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Warner Music has forged a partnership with Egypt’s Orascom, the leading mobile phone group in the Middle East, that it believes will allow the companies to profitably sell music to wireless customers in a region that has been wracked by piracy.

Under the deal, Warner will supply its catalogue of songs, ring-tones, ring-backs and other music content to about 60m Orascom subscribers in markets including Algeria, Pakistan, Bangladesh and Italy.

The agreement is another indication of the increasing ties between mobile phone carriers and the music industry. The carriers are eager to offer new content, such as music videos and games, to offset declining revenues from their traditional voice business. At the same time, music companies, suffering an erosion in physical sales, are trying to open new digital markets.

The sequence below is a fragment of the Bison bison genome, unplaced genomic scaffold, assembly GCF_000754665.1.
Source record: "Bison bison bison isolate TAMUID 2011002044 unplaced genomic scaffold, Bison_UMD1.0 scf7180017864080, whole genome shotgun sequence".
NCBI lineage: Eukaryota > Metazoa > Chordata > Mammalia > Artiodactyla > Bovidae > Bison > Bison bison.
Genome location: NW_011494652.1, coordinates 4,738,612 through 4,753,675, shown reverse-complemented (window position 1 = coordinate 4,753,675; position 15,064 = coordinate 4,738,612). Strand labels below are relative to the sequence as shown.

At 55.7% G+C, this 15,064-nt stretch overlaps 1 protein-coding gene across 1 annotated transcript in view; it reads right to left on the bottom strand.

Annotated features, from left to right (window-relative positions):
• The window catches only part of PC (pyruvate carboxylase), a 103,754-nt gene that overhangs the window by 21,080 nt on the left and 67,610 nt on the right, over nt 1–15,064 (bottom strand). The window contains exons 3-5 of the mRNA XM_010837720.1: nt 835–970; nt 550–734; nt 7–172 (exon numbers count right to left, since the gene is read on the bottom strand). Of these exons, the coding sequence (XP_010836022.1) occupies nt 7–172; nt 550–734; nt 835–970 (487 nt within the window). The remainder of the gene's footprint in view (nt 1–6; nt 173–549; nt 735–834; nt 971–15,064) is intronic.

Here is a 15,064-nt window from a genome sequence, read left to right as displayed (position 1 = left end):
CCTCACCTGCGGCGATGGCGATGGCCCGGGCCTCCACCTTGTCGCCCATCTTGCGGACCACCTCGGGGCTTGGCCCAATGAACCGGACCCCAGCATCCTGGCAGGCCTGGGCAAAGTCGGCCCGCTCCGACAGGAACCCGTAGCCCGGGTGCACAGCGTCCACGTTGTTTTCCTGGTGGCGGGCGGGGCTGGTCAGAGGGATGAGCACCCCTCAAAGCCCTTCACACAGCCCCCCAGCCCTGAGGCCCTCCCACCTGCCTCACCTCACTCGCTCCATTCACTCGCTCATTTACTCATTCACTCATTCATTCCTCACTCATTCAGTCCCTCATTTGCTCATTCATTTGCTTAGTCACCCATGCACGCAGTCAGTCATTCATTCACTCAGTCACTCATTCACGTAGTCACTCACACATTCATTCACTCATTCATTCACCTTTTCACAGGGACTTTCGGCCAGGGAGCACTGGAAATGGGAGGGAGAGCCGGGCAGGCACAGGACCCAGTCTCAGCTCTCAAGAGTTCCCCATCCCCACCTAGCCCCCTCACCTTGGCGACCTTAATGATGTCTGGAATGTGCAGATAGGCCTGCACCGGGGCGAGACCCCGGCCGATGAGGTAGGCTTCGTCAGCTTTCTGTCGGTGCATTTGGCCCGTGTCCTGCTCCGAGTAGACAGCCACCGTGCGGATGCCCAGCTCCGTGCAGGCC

Edgar Bronfman, chief executive of Warner, said: “I think in 2007 and 2008 you’re going to see the beginning of a real mobile business.”

Under Mr Bronfman, Warner pulled back from emerging markets that were either too small, or too ravaged by piracy to offer profitable opportunities. Yet Warner believes that mobile carriers can succeed as music vendors in many of those markets because their networks are private, and therefore much less prone to piracy.

Naguib Sawiris, Orascom’s chairman, hailed the agreement. “It’s a step forward in terms of making the market legal,” Mr Sawiris said. “It’s a win-win.”

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